P-59 — The Airacomet Survivors
A British chap, Sir Frank Whittle, registered the first patent for a jet engine designed to power an aircraft in 1930. Whittle developed the jet engine in secret during the 1930's with support from the Royal Air Force and British industry. The Gloster Aircraft company was selected to build the aircraft that would test the first jet engine. The Gloster E-28/39 finally flew on May 15, 1941. The E-28/39, also known as the Pioneer, was eventually developed into a twin engine jet fighter called the Meteor. The Meteor was used sparingly in WWII to avoid having the super-secret jet engine fall into German hands.
Ironically, the Germans were already well aware of the jet engine. Hans Von Ohain had independently invented the jet engine in the mid-1930's, with the first flight of the jet-powered Heinkel He-178 on August 27, 1939. The German war machine fielded a number of jet aircraft later in the war, with several hundred of the Me-262 fighters being used in combat.
Photo courtesy of US Air Force.
The USAAF learned of the Whittle jet engine in 1941, and arranged to get an example for study. General Electric was enlisted to build this engine under license. Bell Aircraft, which was noted for submitting unorthodox aircraft designs, was selected to build the first aircraft powered by the Whittle jet engine. Bell was already working on a new aircraft program called the XP-59. The USAAF designated the jet project as XP-59A in hopes of confusing anyone who learned of the project, and to use the existing Bell project as a cover story. The USAAF soon lost interest in the XP-59 project, and it faded away. Three XP-59A were placed on order, along with 15 GE I-1 jet engines.
The aircraft that emerged was relatively conventional. It had straight wings mounted about mid-height on the fuselage. A high T-tail ensured that the tail would not interfere with the airflow from the engines. Not having an engine in the nose allowed the front landing gear to retract into the nose, which also housed the proposed guns and ammunition. The engines would be housed in pods under the wings adjacent to the fuselage. The XP-59A was 39 feet long, stood 12 feet tall, and had a 49 foot wing span. The plane weighed 7320 pounds empty, and 12,562 pounds fully loaded. That was a considerable weight compared to the 1,400 pounds of thrust produced by each of the jet engines. The XP-59A first flew on October 1, 1942 at Edwards Air Force Base (then called Muroc Dry Lake). The XP-59A was fitted with a dummy propeller when it was not flying as a security precaution.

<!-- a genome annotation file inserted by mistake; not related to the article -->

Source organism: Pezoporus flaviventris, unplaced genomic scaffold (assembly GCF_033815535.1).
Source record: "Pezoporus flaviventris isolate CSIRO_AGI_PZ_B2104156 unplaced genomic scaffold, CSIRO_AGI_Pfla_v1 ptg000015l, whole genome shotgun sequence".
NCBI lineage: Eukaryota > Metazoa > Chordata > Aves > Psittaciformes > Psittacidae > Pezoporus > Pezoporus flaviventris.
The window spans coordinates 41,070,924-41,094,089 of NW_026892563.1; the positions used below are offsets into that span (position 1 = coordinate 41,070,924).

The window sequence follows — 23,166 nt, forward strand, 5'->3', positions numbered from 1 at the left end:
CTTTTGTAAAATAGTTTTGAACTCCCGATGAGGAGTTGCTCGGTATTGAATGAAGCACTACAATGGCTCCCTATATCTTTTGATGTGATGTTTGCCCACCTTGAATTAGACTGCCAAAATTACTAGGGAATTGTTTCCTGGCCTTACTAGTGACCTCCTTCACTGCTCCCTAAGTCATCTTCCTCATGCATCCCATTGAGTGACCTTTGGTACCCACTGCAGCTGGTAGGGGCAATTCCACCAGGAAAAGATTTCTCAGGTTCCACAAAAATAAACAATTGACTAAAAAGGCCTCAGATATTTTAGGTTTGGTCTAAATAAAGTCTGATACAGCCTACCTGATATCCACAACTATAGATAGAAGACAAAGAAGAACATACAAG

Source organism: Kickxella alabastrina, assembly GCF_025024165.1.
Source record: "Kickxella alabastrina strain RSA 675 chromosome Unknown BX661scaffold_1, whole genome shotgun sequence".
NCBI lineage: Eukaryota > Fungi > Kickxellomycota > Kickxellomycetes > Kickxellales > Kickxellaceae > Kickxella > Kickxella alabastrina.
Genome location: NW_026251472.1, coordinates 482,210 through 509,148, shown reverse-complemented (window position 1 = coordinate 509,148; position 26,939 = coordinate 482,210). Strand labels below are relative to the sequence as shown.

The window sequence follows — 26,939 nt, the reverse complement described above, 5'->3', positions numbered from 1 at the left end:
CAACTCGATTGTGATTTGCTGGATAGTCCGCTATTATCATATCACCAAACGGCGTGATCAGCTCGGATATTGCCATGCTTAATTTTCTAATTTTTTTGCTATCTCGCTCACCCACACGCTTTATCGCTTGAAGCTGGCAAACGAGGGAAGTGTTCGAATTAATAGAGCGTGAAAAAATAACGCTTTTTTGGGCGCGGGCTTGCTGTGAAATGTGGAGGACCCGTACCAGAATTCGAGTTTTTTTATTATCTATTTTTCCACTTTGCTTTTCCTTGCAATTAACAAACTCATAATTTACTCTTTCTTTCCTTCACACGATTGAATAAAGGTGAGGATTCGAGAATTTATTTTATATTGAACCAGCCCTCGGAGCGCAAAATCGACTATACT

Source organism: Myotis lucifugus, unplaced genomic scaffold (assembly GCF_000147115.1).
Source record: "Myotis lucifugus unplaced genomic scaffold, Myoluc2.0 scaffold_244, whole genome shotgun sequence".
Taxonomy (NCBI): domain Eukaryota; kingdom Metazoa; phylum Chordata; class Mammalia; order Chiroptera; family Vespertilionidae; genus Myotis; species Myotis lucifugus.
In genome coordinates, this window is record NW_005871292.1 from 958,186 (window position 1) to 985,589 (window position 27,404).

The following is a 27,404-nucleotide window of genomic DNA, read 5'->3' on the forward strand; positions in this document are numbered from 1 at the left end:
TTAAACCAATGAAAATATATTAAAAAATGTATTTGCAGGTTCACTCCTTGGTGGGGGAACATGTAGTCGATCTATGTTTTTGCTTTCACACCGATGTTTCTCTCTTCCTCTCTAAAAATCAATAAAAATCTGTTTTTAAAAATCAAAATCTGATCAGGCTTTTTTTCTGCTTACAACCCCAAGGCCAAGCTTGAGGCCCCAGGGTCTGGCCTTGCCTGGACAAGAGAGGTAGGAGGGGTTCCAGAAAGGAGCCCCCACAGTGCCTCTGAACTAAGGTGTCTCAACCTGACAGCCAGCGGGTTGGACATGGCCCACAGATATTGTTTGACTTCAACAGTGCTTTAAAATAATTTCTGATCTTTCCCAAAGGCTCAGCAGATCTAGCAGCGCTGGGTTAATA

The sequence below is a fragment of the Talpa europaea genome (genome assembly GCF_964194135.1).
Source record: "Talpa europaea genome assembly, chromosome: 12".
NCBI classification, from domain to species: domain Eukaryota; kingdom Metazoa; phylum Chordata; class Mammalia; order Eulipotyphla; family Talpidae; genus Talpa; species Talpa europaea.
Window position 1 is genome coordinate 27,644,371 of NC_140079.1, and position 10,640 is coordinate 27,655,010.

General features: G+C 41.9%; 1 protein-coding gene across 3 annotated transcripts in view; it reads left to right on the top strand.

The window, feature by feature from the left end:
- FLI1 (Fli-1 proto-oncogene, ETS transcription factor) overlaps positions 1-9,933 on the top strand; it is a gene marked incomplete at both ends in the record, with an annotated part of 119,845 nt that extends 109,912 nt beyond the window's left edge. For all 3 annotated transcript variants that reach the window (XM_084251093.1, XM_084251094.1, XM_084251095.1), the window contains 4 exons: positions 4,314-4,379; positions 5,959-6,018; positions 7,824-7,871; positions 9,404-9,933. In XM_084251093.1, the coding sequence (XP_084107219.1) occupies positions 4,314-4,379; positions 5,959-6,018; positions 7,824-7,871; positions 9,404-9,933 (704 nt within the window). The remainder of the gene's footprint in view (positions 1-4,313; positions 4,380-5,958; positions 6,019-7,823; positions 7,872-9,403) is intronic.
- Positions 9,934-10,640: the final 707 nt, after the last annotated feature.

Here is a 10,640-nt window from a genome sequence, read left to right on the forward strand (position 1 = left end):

Once the XP-59A entered flight testing, the USAAF found that nearly everything was wrong with the plane. It was far too heavy for the amount of power available. The heat in the engine was too hot for the existing metals, and turbine blades frequently broke ruining the engines. The underslung engine location was very poor aerodynamically, leading to a slower than expected top speed of just over 400 miles per hour. The plane was not very stable, making it a poor gun platform.
The USAAF badly needed a jet fighter, so they moved forward with the XP-59A. They placed an order of ten YP-59A prototypes and 100 P-59A production fighters. The program was given the name Airacomet. The YP-59A benefited from slightly more powerful engine. Despite the additional power, the YP-59A did not perform all that much better than the XP-59A. As a result, the USAAF decided to give up on making the Airacomet into a front line fighter. It was still useful as a training aircraft since thousands of piston aircraft pilots would need to learn to fly jet aircraft once they became available.
In the end, 66 Airacomets were built including 3 XP-59A, 13 YP-59A, 20 P-59A, and 30 P-59B. The Airacomet never saw front line use, but it was in service as a trainer until the next generation of jet aircraft was available shortly after WWII ended. The Airacomet was not well known by the public, and it rapidly faded from memory. Only six Airacomets still exist in museums.
Bell Aircraft started work on a follow-up jet fighter, the XP-59B (confusingly similar program name to the P-59B). The XP-59B was to be a single engine airplane that was sleek and aerodynamic with the engine enclosed inside of the fuselage. Bell was not able to continue this work, so the XP-59B was transferred to the Lockheed Skunk Works headed by Kelly Johnson (of U-2/SR-71 fame). The airplane that emerged was called the XP-80, and it was a winner. The P-80 Shooting Star project produced a fighter that served on the front line until early in the Korean War, and the T-33 trainer version was produced in large numbers and is still in active service today some 50 years later.
P-59 Airacomet On Static Display
Note—click on the Serial Number to see a photo of each airplane.
Authored by John A. Weeks III, Copyright © 1996—2016, all rights reserved.
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